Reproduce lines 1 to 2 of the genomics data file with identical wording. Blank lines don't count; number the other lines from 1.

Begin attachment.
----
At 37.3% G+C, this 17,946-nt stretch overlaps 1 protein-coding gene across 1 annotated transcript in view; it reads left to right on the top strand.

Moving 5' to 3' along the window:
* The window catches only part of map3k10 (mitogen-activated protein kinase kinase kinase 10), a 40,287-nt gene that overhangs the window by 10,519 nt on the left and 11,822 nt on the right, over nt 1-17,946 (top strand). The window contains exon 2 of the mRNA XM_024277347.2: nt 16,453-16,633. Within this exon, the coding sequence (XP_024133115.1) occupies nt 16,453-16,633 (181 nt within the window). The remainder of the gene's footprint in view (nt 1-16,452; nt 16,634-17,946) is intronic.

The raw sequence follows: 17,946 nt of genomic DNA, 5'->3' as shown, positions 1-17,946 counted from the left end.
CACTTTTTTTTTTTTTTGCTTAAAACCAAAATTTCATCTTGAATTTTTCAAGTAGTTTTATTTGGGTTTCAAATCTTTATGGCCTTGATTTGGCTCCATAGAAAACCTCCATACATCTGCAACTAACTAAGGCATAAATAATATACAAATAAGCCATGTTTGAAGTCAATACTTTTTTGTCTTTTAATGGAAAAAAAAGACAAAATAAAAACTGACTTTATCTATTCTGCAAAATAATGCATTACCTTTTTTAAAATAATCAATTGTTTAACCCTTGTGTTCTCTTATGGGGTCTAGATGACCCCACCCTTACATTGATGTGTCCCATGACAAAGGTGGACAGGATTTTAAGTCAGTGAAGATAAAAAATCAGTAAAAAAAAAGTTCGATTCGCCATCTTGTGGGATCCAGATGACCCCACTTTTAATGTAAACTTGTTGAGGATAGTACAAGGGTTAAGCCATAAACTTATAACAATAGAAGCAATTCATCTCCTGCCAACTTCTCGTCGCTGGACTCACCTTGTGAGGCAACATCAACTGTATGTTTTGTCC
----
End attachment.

At 37.3% G+C, this 17,946-nt stretch overlaps 1 protein-coding gene across 1 annotated transcript in view; it reads left to right on the top strand.

Moving 5' to 3' along the window: